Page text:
8/03/2014 Be Generous

Ordinary Time (Proper 13)
Genesis 32:22–31; Psalm 17:1–7, 15; Romans 9:1–5; Matthew 14:13–21

The story of Jacob wrestling with a divine being served as the basis of a chapter in the 2001 Herald House book, Claimed by a New Name, which guided my denomination (Community of Christ) in a year-long discernment process. I wrote chapter 2, “Wrestling with God,” and served as the book’s editor. The complete article is archived at Isaac’s Press, with the first few paragraphs here. Discussion questions, which were included with the original, can be found at the archived location.


Wrestling with God

Eugene Delacroix, 1861

Jacob was left alone; and a man wrestled with him until daybreak. When the man saw that he did not prevail against Jacob, he struck him on the hip socket; and Jacob’s hip was put out of joint as he wrestled with him. Then he said, “Let me go, for the day is breaking.” But Jacob said, “I will not let you go, unless you bless me.” So he said to him, “What is your name?” And he said, “Jacob.” Then the man said, “You shall no longer be called Jacob, but Israel, for you have striven with God and with humans, and have prevailed.” Then Jacob asked him, “Please tell me your name.” But he said, “Why is it that you ask my name?” And there he blessed him. So Jacob called the place Peniel, saying, “For I have seen God face to face, and yet my life is preserved.” The sun rose upon him as he passed Penuel, limping because of his hip. –Genesis 32:24-31 NRSV

The titans struggled through the night, neither able to get an upper hand. As the morning mist evaporated over the Jordan one weary wrestler slipped away, as mysterious and unknown as before. The other limped into the dawn with a new name and calling, challenged to return home to confront a troubled past and an uncertain future. Only now could he–and countless heirs–claim and be claimed by God’s blessing.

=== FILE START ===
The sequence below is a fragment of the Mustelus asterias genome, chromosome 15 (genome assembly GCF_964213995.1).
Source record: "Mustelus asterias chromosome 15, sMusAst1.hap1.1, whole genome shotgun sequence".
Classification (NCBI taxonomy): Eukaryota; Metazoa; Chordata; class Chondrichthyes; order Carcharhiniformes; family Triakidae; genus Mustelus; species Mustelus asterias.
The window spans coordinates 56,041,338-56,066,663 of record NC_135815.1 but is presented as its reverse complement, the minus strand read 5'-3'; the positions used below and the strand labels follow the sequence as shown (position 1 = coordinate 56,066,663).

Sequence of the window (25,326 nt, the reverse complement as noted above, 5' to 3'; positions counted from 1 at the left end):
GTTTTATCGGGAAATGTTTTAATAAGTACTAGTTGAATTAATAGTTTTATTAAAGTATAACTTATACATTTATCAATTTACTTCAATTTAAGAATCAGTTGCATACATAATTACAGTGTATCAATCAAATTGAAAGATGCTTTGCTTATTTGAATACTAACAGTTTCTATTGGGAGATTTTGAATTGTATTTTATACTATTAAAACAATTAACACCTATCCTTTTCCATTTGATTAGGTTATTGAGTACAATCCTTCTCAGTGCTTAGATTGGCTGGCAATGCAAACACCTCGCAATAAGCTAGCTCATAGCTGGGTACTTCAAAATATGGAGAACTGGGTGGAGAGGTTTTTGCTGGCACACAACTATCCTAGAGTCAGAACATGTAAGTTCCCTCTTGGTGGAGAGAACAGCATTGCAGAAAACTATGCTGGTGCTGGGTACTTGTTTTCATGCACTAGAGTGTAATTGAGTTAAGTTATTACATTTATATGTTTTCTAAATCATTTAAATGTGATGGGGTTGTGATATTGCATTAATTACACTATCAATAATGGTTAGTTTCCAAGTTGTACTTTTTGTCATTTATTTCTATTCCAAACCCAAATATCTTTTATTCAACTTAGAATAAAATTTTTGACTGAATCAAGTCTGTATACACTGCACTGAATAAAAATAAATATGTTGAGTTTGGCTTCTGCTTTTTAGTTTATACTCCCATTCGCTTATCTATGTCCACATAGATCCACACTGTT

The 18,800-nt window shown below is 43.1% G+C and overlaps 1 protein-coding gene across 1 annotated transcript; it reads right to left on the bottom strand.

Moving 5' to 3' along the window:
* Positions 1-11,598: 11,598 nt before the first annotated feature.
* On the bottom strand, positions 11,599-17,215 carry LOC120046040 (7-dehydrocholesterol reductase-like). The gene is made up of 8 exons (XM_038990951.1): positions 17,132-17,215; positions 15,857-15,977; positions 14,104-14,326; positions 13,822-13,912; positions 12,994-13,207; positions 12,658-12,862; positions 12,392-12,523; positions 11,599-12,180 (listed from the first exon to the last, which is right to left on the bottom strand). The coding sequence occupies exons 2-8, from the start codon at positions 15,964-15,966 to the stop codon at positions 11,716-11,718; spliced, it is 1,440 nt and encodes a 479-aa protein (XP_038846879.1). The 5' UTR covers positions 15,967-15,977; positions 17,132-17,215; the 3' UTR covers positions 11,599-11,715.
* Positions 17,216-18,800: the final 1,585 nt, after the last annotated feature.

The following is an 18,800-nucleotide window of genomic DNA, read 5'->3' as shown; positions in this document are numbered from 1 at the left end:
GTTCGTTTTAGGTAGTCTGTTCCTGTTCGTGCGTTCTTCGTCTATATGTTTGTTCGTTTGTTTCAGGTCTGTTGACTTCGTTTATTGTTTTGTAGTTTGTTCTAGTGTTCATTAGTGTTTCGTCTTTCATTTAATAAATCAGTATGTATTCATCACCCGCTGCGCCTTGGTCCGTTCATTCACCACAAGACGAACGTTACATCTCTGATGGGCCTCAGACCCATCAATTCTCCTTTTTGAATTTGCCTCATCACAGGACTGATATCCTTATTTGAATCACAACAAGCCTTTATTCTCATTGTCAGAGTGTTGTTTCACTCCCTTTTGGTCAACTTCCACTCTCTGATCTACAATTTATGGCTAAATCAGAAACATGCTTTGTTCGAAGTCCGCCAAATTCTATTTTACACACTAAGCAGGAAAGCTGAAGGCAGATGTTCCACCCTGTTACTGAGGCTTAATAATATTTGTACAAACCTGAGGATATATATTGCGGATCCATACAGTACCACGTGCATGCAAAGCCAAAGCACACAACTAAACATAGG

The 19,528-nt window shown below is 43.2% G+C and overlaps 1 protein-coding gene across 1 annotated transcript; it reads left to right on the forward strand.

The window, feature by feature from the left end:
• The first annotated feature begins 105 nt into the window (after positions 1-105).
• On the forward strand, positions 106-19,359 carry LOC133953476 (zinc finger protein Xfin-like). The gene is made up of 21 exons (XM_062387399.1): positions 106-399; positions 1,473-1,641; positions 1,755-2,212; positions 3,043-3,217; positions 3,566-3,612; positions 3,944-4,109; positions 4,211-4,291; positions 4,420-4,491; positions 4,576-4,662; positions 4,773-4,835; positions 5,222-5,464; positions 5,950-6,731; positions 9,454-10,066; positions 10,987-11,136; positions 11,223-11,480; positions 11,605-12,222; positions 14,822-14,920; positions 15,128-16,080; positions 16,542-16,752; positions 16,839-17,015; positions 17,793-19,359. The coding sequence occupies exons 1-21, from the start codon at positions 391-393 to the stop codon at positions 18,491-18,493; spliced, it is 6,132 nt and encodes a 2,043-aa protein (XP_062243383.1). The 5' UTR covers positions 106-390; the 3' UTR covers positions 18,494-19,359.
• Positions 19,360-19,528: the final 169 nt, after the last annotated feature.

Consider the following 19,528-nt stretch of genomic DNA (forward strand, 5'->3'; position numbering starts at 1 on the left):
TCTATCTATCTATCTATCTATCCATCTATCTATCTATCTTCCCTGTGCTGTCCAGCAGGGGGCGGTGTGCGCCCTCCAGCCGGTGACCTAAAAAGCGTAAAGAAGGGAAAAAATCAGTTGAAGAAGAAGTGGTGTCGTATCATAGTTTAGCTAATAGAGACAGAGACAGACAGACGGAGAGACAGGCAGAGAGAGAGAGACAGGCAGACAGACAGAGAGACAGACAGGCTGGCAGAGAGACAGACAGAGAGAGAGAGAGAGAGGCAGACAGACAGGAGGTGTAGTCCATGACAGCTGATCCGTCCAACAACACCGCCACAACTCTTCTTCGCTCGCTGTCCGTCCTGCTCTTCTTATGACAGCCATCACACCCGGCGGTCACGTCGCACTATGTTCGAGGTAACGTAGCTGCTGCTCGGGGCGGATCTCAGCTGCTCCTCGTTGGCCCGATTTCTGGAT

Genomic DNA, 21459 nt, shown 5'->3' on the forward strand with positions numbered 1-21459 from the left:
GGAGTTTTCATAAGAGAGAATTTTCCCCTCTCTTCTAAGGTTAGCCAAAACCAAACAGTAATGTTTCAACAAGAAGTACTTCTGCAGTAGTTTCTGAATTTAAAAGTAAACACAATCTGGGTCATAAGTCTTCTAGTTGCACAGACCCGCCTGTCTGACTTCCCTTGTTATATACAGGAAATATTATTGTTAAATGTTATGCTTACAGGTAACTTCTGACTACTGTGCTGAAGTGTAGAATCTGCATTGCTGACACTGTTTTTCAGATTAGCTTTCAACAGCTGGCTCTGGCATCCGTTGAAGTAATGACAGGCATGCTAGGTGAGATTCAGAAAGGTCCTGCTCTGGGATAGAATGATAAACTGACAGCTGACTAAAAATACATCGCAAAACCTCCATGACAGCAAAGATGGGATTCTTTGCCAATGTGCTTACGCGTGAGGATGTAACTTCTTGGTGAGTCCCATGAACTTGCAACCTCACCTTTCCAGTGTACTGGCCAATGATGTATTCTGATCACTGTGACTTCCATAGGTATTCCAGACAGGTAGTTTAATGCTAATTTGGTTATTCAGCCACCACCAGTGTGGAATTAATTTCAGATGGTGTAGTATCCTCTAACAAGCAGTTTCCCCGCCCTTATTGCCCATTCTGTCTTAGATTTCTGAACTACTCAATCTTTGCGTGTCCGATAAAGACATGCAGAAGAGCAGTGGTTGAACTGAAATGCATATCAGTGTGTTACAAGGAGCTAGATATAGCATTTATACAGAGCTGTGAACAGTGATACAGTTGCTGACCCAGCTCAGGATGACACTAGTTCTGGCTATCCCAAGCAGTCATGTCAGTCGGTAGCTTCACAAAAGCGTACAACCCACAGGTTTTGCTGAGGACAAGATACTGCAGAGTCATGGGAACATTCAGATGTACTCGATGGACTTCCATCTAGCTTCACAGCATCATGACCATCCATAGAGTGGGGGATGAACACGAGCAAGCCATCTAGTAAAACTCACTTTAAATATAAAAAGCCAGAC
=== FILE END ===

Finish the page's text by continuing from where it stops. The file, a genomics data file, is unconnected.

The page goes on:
Few Bible verses have been written about more than these. Some of that is due to the story’s open-endedness (like Jesus’ parable of the prodigal son, we’re left wondering what happened next to the brothers and the rest of the family).

There’s more to this name change than first meets the eye. People wanting to change their name today simply make application before a judge who can grant the new legal status. For ancient people, though, names were incredibly important, revealing much about character, purpose, and life’s calling.

And so this is not just a way to explain how a man named Jacob got a new name, “Israel.” It’s as much or more about the twelve Hebrew tribes named for his sons: who they are as a people, their relationship with God and other nations, and–perhaps most importantly–their divine calling as a “chosen people” through whom God’s will and eternal purposes were to be lived out.

That’s a lot to consider, of course, so before those complex issues can be dealt with, let’s back up and begin where Bible study rightly should begin: the story in the written text.

The rest of this article is archived here.

About Rich Brown

Rich Brown is a writer, blogger, editor, and publisher. His most recent book is "Speak to the Bones: How to Be a Prophetic People in a Time of Exile" (Isaac's Press).
This entry was posted in doubt, Epiphany, generosity and tagged , , . Bookmark the permalink.

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